, Volume 119, Issue 6, pp 589–600 | Cite as

Gene density profile reveals the marking of late replicated domains in the Drosophila melanogaster genome

  • Stepan N. Belyakin
  • Vladimir N. Babenko
  • Daniil A. Maksimov
  • Viktor V. Shloma
  • Evgeny Z. Kvon
  • Elena S. Belyaeva
  • Igor F. ZhimulevEmail author
Research Article


Regulation of replication timing has been a focus of many studies. It has been shown that numerous chromosomal regions switch their replication timing on cell differentiation in Drosophila and mice. However, it is not clear which features of these regions are essential for such regulation. In this study, we examined the organization of late underreplicated regions (URs) of the Drosophila melanogaster genome. When compared with their flanks, these regions showed decreased gene density. A detailed view revealed that these regions originate from unusual combination of short genes and long intergenic spacers. Furthermore, gene expression study showed that this pattern is mostly contributed by short testis-specific genes abundant in the URs. Based on these observations, we developed a genome scanning algorithm and identified 110 regions possessing similar gene density and transcriptional profiles. According to the published data, replication of these regions has been significantly shifted towards late S-phase in two Drosophila cell lines and in polytene chromosomes. Our results suggest that genomic organization of the underreplicated areas of Drosophila polytene chromosomes may be associated with the regulation of their replication timing.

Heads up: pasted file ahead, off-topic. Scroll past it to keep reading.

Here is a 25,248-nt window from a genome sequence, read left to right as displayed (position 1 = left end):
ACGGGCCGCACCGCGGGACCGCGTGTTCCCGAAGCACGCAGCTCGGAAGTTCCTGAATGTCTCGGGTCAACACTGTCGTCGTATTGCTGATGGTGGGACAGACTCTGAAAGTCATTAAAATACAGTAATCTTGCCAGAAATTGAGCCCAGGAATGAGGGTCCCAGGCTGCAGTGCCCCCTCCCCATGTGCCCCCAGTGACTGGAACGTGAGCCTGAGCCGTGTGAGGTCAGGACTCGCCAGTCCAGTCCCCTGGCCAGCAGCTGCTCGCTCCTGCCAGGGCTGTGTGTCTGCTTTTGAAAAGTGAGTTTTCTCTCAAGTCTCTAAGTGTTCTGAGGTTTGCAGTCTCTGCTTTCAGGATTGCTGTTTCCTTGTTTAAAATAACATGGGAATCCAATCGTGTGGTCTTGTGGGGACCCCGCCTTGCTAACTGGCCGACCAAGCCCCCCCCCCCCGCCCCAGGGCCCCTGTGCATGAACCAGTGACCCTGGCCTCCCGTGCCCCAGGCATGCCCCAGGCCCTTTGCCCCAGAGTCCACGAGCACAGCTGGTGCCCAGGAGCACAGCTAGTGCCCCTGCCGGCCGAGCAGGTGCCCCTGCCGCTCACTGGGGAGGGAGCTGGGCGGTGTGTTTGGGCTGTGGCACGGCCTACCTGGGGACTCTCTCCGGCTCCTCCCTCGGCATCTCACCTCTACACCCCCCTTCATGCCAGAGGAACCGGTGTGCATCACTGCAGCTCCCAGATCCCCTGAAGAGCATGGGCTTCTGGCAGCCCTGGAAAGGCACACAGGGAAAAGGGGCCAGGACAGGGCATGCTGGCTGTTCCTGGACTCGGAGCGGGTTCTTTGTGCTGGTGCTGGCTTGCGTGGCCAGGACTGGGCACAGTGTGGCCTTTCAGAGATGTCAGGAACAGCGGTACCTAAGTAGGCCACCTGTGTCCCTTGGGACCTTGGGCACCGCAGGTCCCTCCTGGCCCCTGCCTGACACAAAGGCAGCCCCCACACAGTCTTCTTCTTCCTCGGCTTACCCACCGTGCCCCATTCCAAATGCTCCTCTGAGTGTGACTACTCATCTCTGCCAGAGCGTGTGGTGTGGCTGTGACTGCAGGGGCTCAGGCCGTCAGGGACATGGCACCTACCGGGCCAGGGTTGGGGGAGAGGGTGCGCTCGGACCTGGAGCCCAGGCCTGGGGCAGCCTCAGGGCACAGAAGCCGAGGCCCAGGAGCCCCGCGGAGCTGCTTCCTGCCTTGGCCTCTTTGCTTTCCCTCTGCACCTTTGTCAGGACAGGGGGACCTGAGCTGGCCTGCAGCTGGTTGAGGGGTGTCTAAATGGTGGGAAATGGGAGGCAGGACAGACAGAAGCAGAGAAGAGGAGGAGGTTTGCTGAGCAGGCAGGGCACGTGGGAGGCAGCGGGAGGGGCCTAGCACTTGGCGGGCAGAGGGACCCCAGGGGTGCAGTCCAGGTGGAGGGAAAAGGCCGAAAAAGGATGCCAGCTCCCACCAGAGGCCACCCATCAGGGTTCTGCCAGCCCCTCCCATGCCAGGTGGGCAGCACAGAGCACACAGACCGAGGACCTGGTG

Intergenic Region Gene Density Polytene Chromosome Salivary Gland Polytene Chromosome SuUR Gene 
These keywords were added by machine and not by the authors. This process is experimental and the keywords may be updated as the learning algorithm improves.



We thank Dr. Gareth Lycett and Dr. Igor Makunin for the discussion of the results and critical reading of the manuscript. The microarray slides were received through DGRC. This work was supported by Russian Foundation for Basic Research (Grant No. 08-04-01105a to S.N.B. and V.V.S.), Program of Presidium of Russian Academy of Sciences “Molecular and Cellular Biology” (Grant No. 22.4), and Interdisciplinary Integration Project of Siberian Branch of Russian Academy of Sciences (Grant No. 37) and Science Schools (Grant No. 5104.2008.4.). The manuscript was edited for proper English language by SPi Technologies, Inc (

Supplementary material

412_2010_280_Fig7_ESM.gif (21 kb)
Online Resource 1

The scoring function coefficients optimization using ROC curves. Relative operating characteristic (ROC) curves of gene density (a), testis-ovary expression skew (b), and intergenic regions length (c) that were used for optimization of coefficients in the resulting scoring function. Abscissa: coefficients of the scoring function. Left ordinate: number of experimentaly discovered URs (1) that were not predicted at each coefficient value (red curve). Right ordinate: number of de novo predicted regions at each coefficient value. Asterisks designate the coefficients resulting in lowest false prediction rate at the maximal prediction force (GIF 24 kb)

412_2010_280_MOESM1_ESM.eps (856 kb)
High resolution image file (EPS 1,089 kb)
412_2010_280_MOESM2_ESM.xls (24 kb)